We don’t do politics. But we do do tax: and it hurts us to see a travesty of the facts reported in the press. So this note is about the “Panama papers” in general and Mr Cameron’s involvement in his late father’s investment fund in particular.
First, on the general point, there are all sorts of reasons for using non-UK vehicles, and they are used by all sorts of people. Some are driven by tax motives; some by a desire for confidentiality; and some by entirely commercial considerations having nothing to do with either. In each case the motive may be entirely innocent and understandable: or it may be less so, shading into criminality. We’re not so naïve as to suppose that Mossack Fonseca don’t number some crooks among their clients. But let’s not tar all users of non-UK arrangements with the same brush – it’s not fair and it’s not sensible.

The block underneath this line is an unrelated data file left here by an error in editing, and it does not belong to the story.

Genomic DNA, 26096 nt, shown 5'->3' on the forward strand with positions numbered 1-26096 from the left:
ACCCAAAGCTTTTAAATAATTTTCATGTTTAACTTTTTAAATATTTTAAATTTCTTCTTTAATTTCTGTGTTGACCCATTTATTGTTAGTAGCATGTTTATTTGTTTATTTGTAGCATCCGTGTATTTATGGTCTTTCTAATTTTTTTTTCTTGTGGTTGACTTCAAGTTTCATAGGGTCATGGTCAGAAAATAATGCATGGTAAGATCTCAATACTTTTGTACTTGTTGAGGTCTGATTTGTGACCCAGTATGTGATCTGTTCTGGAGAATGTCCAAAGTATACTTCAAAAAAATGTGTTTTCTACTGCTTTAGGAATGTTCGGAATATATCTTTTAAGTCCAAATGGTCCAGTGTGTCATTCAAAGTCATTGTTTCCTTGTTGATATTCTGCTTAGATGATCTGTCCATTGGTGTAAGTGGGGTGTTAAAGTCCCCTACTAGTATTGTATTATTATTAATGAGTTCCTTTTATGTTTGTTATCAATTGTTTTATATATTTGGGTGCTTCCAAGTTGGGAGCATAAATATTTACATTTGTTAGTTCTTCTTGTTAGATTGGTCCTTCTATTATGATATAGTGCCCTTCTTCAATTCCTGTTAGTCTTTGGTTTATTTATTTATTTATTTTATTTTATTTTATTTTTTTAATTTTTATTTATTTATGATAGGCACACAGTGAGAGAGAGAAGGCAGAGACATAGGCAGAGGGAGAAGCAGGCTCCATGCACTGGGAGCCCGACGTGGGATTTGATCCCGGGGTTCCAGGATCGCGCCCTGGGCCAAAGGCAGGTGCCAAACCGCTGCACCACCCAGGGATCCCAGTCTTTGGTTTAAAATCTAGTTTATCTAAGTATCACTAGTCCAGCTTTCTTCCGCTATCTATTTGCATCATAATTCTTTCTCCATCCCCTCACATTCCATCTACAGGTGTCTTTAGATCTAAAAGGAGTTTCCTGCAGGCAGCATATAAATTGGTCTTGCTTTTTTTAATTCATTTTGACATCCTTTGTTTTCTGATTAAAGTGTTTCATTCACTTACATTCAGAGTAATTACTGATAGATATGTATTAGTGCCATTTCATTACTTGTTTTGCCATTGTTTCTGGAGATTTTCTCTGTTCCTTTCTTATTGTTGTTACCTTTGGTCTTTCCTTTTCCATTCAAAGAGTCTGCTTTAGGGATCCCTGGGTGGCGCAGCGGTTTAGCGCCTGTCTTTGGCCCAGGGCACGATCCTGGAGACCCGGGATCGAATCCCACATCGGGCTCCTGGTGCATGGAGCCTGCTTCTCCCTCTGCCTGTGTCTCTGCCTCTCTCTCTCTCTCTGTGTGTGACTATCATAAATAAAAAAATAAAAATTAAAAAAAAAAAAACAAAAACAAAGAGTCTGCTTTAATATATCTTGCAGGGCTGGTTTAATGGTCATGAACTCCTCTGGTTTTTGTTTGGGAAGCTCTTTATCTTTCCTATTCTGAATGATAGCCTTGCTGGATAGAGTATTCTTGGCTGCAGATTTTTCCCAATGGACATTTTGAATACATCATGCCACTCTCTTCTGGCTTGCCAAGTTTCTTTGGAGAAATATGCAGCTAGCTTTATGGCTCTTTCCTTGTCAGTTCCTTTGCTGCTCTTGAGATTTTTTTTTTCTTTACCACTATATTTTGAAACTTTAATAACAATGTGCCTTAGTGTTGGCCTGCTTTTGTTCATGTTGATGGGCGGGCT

Second, let’s look specifically at Mr Cameron. The investment which has caused such apparent controversy was not, as you might imagine from the press, a concealed bank account opened to conceal dodgy assets from HMRC. On the contrary, it was an investment in an investment company called Blairmore Holdings Inc. Like many other investment funds it solicited investments on the basis of its prospectus. Its prospectus sets out the intention that it should, like very many offshore investment funds, distribute the great bulk of its income to investors whereupon any UK-resident investors become liable to UK taxes. It is simply, in other words, a form of investment vehicle no different from hundreds or thousands of others which have been known and recognised by HMRC for many years and to which a specific well-established taxation code applies. To represent it as anything else is either ill-informed or mischievous.